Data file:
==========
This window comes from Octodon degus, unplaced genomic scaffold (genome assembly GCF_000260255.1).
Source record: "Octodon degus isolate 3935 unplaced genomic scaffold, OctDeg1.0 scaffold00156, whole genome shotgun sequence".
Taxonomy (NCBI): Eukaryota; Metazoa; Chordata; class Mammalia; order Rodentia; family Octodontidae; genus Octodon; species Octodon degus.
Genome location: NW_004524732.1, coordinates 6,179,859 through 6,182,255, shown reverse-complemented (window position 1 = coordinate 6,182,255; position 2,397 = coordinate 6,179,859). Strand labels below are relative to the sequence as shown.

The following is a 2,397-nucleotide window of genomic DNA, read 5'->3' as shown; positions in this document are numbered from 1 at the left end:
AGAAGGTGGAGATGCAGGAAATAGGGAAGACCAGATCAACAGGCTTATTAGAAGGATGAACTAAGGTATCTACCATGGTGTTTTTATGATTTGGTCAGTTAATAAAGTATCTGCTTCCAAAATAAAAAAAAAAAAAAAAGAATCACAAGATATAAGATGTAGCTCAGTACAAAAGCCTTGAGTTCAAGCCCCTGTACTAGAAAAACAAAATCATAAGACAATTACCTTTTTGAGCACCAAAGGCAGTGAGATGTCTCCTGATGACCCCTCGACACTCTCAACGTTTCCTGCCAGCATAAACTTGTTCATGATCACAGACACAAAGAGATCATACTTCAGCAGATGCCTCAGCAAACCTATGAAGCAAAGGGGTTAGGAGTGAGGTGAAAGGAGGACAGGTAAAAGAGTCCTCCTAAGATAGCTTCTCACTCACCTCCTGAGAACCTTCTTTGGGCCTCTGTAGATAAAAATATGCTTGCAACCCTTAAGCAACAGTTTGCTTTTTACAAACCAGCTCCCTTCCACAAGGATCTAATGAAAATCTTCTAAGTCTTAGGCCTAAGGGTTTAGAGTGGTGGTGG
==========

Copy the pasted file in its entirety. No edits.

This window comes from Octodon degus, unplaced genomic scaffold (genome assembly GCF_000260255.1).
Source record: "Octodon degus isolate 3935 unplaced genomic scaffold, OctDeg1.0 scaffold00156, whole genome shotgun sequence".
Taxonomy (NCBI): Eukaryota; Metazoa; Chordata; class Mammalia; order Rodentia; family Octodontidae; genus Octodon; species Octodon degus.
Genome location: NW_004524732.1, coordinates 6,179,859 through 6,182,255, shown reverse-complemented (window position 1 = coordinate 6,182,255; position 2,397 = coordinate 6,179,859). Strand labels below are relative to the sequence as shown.

The following is a 2,397-nucleotide window of genomic DNA, read 5'->3' as shown; positions in this document are numbered from 1 at the left end:
AGAAGGTGGAGATGCAGGAAATAGGGAAGACCAGATCAACAGGCTTATTAGAAGGATGAACTAAGGTATCTACCATGGTGTTTTTATGATTTGGTCAGTTAATAAAGTATCTGCTTCCAAAATAAAAAAAAAAAAAAAAGAATCACAAGATATAAGATGTAGCTCAGTACAAAAGCCTTGAGTTCAAGCCCCTGTACTAGAAAAACAAAATCATAAGACAATTACCTTTTTGAGCACCAAAGGCAGTGAGATGTCTCCTGATGACCCCTCGACACTCTCAACGTTTCCTGCCAGCATAAACTTGTTCATGATCACAGACACAAAGAGATCATACTTCAGCAGATGCCTCAGCAAACCTATGAAGCAAAGGGGTTAGGAGTGAGGTGAAAGGAGGACAGGTAAAAGAGTCCTCCTAAGATAGCTTCTCACTCACCTCCTGAGAACCTTCTTTGGGCCTCTGTAGATAAAAATATGCTTGCAACCCTTAAGCAACAGTTTGCTTTTTACAAACCAGCTCCCTTCCACAAGGATCTAATGAAAATCTTCTAAGTCTTAGGCCTAAGGGTTTAGAGTGGTGGTGG